At the core
MVW Community Development and Land Management Group was the product of a sea change within the papermaking business.
For much of the past century, MeadWestvaco and its rivals amassed millions of acres of timberland to feed their mills. But in the past decade, they began selling surplus tracts at a rapid pace as their need to own trees diminished. At the same time, Wall Street was urging the industry to unload their valuable real estate and put the money to better use.
Seeger and his group are responsible for managing all of the parent company’s North America land holdings, though most of its hands-on real estate projects are in the Charleston region. Unlike the labor-intensive paper mill, which under Westvaco and MeadWestvaco employed thousands of area residents for more than 70 years, the development subsidiary has a modest payroll of about 100.
But the subsidiary, with virtually no debt and thousands of valuable acres at its disposal, is hardly an afterthought in the executive suite at the parent company’s Richmond, Va., headquarters. It’s now considered one of several “core” businesses at MeadWestvaco, which now breaks out the results of the real estate unit in its financial statements.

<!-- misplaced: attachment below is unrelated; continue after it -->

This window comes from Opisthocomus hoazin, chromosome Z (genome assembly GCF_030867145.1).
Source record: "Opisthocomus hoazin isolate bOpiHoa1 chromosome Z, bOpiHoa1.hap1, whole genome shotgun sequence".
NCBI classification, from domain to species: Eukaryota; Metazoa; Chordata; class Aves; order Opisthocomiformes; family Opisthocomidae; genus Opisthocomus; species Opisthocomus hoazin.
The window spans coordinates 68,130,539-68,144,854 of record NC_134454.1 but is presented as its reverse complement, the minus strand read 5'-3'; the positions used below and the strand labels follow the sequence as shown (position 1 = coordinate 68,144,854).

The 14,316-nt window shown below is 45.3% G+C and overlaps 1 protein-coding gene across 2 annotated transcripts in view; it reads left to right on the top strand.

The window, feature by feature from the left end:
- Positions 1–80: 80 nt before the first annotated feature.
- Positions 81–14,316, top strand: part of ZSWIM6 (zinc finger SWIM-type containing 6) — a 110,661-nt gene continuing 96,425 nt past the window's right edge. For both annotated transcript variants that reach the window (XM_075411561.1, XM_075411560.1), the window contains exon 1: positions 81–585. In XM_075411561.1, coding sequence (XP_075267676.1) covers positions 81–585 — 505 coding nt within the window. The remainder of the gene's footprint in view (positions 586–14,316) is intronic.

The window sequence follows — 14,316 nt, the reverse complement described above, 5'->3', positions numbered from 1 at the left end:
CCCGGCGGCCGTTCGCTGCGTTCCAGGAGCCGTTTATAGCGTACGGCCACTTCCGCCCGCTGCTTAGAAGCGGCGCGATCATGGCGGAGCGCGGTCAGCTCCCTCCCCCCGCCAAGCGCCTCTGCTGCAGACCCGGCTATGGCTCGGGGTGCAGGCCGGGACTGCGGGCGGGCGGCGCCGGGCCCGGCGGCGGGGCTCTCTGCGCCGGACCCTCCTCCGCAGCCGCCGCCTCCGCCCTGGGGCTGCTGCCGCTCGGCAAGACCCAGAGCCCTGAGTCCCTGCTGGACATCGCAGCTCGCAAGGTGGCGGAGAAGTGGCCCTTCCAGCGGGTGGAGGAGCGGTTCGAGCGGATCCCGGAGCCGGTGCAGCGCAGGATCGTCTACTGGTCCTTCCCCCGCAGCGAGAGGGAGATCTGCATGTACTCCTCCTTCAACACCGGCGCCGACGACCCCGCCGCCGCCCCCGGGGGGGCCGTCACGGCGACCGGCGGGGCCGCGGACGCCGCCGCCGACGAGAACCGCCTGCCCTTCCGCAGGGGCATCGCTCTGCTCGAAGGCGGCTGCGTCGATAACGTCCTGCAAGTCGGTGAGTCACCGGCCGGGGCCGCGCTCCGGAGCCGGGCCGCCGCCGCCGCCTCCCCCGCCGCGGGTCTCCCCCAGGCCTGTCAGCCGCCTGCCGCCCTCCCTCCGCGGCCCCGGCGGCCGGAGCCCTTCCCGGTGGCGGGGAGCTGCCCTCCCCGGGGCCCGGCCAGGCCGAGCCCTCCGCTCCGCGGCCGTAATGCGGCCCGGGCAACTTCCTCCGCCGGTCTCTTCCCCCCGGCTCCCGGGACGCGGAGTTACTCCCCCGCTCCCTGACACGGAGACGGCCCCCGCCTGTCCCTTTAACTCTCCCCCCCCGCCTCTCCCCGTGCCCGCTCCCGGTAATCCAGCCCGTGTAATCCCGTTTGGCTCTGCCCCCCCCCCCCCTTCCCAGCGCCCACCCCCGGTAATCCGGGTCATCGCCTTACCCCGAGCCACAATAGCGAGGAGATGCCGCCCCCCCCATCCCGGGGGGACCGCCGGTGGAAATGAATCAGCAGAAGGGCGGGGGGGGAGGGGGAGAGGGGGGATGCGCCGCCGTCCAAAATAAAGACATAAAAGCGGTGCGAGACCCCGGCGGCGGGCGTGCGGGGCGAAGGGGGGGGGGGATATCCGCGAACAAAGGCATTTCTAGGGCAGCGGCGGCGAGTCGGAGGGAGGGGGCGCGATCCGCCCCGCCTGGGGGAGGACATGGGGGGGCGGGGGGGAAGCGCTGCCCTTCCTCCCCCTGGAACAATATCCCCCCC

“The great thing is that we have 100 percent support of senior management,” Seeger said.
For MeadWestvaco, this is its second go-around as a real estate developer in the Charleston region. In a past life, it was instrumental in the creation of Crowfield Plantation in Goose Creek and the Ashborough subdivision in Summerville before taking an extended break from the business.
With CEO John Luke handling the announcement, the company marked its return in 2007 with East Edisto, a nearly 79,000-acre swath that runs from Summerville to Ravenel. Plans call for it to be built out over decades into a mix of homes, businesses, schools and conservation areas. In 2008, the company plunked down $25 million to repurchase the 5,000-acre Parks of Berkeley tract near Summerville for another huge master-planned community.
“John Luke feels a strong sense of kinship for the Lowcountry and really wants to make sure that whatever we do here is done right,” Seeger said.
Seeger added that the outlook for the Charleston region remains bright over the long run. The biggest short-term hurdle is the stubbornly sluggish business conditions, even for a developer with deep pockets and patient investors, but it’s “a good time to plan” and prepare for the eventual rebound.
“It probably set back some of our financial projections a couple of years although we’ve still been able to do some really good business like the TBC deal in the depths of the recession,” Seeger said.